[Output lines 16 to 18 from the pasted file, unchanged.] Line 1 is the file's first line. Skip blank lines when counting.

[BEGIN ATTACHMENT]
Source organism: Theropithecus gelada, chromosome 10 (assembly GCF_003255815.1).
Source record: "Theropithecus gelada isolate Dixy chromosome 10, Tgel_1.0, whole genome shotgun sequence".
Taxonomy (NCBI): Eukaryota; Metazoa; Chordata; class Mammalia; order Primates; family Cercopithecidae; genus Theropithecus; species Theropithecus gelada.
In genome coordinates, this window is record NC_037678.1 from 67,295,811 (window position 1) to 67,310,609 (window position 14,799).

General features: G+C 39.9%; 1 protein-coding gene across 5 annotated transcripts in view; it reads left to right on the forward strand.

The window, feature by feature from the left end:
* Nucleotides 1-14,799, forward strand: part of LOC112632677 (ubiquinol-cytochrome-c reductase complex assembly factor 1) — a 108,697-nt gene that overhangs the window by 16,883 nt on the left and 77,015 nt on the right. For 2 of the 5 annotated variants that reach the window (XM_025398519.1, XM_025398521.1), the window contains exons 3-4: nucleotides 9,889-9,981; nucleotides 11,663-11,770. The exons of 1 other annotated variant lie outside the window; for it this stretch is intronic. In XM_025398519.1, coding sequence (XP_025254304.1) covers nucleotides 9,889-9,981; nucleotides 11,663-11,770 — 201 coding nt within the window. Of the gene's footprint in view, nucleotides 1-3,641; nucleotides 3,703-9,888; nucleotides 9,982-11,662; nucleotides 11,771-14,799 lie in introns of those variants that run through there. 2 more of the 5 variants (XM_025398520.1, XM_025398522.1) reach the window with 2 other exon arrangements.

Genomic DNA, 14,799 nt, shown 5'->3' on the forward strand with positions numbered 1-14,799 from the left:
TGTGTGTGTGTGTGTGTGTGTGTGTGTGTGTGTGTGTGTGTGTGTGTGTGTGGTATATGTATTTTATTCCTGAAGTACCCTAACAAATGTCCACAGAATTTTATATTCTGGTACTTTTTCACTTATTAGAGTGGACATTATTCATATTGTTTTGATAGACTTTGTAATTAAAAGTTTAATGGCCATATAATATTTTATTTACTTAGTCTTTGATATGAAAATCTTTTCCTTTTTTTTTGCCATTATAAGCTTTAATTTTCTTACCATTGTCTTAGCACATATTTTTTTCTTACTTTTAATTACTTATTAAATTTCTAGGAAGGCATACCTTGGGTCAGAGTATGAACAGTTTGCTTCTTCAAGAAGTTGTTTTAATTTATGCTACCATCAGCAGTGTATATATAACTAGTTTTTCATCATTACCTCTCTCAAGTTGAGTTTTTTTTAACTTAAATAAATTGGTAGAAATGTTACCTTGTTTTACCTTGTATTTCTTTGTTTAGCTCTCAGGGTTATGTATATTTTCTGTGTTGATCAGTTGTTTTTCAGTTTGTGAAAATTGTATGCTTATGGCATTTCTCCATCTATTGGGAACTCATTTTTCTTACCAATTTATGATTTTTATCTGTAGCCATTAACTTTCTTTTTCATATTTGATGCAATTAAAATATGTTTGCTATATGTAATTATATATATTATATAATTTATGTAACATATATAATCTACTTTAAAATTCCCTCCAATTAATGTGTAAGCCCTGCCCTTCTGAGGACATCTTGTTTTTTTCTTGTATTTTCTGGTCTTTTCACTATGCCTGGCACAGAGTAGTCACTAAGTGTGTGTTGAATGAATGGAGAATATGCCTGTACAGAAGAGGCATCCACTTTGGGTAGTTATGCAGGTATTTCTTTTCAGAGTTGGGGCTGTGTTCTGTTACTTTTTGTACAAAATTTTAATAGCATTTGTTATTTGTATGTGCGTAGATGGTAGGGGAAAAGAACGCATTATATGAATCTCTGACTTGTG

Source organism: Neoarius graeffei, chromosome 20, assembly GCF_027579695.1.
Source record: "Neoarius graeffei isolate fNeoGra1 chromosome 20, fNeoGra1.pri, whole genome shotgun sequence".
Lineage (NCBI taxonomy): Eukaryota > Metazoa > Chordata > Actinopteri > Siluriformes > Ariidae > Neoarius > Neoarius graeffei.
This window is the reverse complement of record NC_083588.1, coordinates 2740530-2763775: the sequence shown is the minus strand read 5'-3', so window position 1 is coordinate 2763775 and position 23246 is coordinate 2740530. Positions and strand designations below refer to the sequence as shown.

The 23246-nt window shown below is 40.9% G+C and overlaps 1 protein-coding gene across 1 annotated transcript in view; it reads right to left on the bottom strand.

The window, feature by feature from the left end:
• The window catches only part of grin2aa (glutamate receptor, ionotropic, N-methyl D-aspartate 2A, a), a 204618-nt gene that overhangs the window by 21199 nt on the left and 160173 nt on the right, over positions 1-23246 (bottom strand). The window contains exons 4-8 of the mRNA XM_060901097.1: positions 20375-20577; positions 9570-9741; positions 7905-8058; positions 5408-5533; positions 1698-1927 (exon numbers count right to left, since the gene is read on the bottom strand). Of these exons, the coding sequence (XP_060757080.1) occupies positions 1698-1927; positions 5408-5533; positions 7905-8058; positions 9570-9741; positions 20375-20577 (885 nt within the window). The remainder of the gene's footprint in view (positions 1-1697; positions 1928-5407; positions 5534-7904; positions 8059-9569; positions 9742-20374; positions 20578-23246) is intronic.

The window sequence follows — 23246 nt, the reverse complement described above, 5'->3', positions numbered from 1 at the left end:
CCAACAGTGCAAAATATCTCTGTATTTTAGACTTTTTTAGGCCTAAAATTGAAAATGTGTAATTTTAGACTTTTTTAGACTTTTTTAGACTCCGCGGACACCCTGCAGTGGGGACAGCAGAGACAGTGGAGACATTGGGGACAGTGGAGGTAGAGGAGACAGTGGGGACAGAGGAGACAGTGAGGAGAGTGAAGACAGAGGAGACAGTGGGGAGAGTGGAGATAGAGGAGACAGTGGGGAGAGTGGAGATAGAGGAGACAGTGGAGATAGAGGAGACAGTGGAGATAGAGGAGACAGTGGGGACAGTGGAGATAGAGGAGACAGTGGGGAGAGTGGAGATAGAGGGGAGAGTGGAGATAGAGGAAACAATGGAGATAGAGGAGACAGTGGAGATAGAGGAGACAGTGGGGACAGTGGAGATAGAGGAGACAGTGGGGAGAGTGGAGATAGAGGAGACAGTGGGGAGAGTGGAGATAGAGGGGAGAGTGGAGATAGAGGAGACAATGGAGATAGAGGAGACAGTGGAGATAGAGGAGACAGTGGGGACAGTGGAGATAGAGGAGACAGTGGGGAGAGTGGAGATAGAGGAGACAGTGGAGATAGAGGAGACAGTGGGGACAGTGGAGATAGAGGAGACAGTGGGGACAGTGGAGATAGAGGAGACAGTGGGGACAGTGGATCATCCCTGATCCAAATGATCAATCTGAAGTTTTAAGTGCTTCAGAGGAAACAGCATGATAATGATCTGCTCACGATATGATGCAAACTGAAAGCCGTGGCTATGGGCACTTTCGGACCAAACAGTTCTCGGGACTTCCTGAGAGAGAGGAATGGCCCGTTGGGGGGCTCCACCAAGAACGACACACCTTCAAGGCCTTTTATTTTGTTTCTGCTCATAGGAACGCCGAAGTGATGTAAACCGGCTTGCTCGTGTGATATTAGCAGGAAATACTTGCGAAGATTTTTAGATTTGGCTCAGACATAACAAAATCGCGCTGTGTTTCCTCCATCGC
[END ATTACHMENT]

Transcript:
• The window catches only part of grin2aa (glutamate receptor, ionotropic, N-methyl D-aspartate 2A, a), a 204618-nt gene that overhangs the window by 21199 nt on the left and 160173 nt on the right, over positions 1-23246 (bottom strand). The window contains exons 4-8 of the mRNA XM_060901097.1: positions 20375-20577; positions 9570-9741; positions 7905-8058; positions 5408-5533; positions 1698-1927 (exon numbers count right to left, since the gene is read on the bottom strand). Of these exons, the coding sequence (XP_060757080.1) occupies positions 1698-1927; positions 5408-5533; positions 7905-8058; positions 9570-9741; positions 20375-20577 (885 nt within the window). The remainder of the gene's footprint in view (positions 1-1697; positions 1928-5407; positions 5534-7904; positions 8059-9569; positions 9742-20374; positions 20578-23246) is intronic.

The window sequence follows — 23246 nt, the reverse complement described above, 5'->3', positions numbered from 1 at the left end:
CCAACAGTGCAAAATATCTCTGTATTTTAGACTTTTTTAGGCCTAAAATTGAAAATGTGTAATTTTAGACTTTTTTAGACTTTTTTAGACTCCGCGGACACCCTGCAGTGGGGACAGCAGAGACAGTGGAGACATTGGGGACAGTGGAGGTAGAGGAGACAGTGGGGACAGAGGAGACAGTGAGGAGAGTGAAGACAGAGGAGACAGTGGGGAGAGTGGAGATAGAGGAGACAGTGGGGAGAGTGGAGATAGAGGAGACAGTGGAGATAGAGGAGACAGTGGAGATAGAGGAGACAGTGGGGACAGTGGAGATAGAGGAGACAGTGGGGAGAGTGGAGATAGAGGGGAGAGTGGAGATAGAGGAAACAATGGAGATAGAGGAGACAGTGGAGATAGAGGAGACAGTGGGGACAGTGGAGATAGAGGAGACAGTGGGGAGAGTGGAGATAGAGGAGACAGTGGGGAGAGTGGAGATAGAGGGGAGAGTGGAGATAGAGGAGACAATGGAGATAGAGGAGACAGTGGAGATAGAGGAGACAGTGGGGACAGTGGAGATAGAGGAGACAGTGGGGAGAGTGGAGATAGAGGAGACAGTGGAGATAGAGGAGACAGTGGGGACAGTGGAGATAGAGGAGACAGTGGGGACAGTGGAGATAGAGGAGACAGTGGGGACAGTGGATCATCCCTGATCCAAATGATCAATCTGAAGTTTTAAGTGCTTCAGAGGAAACAGCATGATAATGATCTGCTCACGATATGATGCAAACTGAAAGCCGTGGCTATGGGCACTTTCGGACCAAACAGTTCTCGGGACTTCCTGAGAGAGAGGAATGGCCCGTTGGGGGGCTCCACCAAGAACGACACACCTTCAAGGCCTTTTATTTTGTTTCTGCTCATAGGAACGCCGAAGTGATGTAAACCGGCTTGCTCGTGTGATATTAGCAGGAAATACTTGCGAAGATTTTTAGATTTGGCTCAGACATAACAAAATCGCGCTGTGTTTCCTCCATCGC